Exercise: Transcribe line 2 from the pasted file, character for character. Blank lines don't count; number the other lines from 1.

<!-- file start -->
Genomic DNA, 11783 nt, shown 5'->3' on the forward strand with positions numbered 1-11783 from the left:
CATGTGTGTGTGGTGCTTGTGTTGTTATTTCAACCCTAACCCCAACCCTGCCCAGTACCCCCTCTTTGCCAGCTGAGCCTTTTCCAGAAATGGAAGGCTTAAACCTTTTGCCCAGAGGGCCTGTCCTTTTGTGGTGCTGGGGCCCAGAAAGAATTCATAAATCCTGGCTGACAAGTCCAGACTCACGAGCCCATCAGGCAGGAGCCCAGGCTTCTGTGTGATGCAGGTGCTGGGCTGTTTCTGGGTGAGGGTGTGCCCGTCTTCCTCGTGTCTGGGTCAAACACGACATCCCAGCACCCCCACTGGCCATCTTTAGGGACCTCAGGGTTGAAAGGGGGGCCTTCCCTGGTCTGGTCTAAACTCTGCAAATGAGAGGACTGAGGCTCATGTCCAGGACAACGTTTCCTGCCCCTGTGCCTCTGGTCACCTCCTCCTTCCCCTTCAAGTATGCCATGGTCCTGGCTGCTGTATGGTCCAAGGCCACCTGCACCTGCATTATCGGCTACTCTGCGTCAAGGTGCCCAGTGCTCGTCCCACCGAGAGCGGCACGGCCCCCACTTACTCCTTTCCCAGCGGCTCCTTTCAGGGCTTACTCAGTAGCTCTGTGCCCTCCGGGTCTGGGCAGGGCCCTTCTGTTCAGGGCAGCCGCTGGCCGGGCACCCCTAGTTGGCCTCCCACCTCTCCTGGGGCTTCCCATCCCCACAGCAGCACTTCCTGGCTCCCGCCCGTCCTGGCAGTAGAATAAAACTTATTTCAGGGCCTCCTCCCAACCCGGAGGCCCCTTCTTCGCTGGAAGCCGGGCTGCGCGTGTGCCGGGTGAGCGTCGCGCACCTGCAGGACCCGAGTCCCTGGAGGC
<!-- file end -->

CATGTGTGTGTGGTGCTTGTGTTGTTATTTCAACCCTAACCCCAACCCTGCCCAGTACCCCCTCTTTGCCAGCTGAGCCTTTTCCAGAAATGGAAGGCTTAAACCTTTTGCCCAGAGGGCCTGTCCTTTTGTGGTGCTGGGGCCCAGAAAGAATTCATAAATCCTGGCTGACAAGTCCAGACTCACGAGCCCATCAGGCAGGAGCCCAGGCTTCTGTGTGATGCAGGTGCTGGGCTGTTTCTGGGTGAGGGTGTGCCCGTCTTCCTCGTGTCTGGGTCAAACACGACATCCCAGCACCCCCACTGGCCATCTTTAGGGACCTCAGGGTTGAAAGGGGGGCCTTCCCTGGTCTGGTCTAAACTCTGCAAATGAGAGGACTGAGGCTCATGTCCAGGACAACGTTTCCTGCCCCTGTGCCTCTGGTCACCTCCTCCTTCCCCTTCAAGTATGCCATGGTCCTGGCTGCTGTATGGTCCAAGGCCACCTGCACCTGCATTATCGGCTACTCTGCGTCAAGGTGCCCAGTGCTCGTCCCACCGAGAGCGGCACGGCCCCCACTTACTCCTTTCCCAGCGGCTCCTTTCAGGGCTTACTCAGTAGCTCTGTGCCCTCCGGGTCTGGGCAGGGCCCTTCTGTTCAGGGCAGCCGCTGGCCGGGCACCCCTAGTTGGCCTCCCACCTCTCCTGGGGCTTCCCATCCCCACAGCAGCACTTCCTGGCTCCCGCCCGTCCTGGCAGTAGAATAAAACTTATTTCAGGGCCTCCTCCCAACCCGGAGGCCCCTTCTTCGCTGGAAGCCGGGCTGCGCGTGTGCCGGGTGAGCGTCGCGCACCTGCAGGACCCGAGTCCCTGGAGGC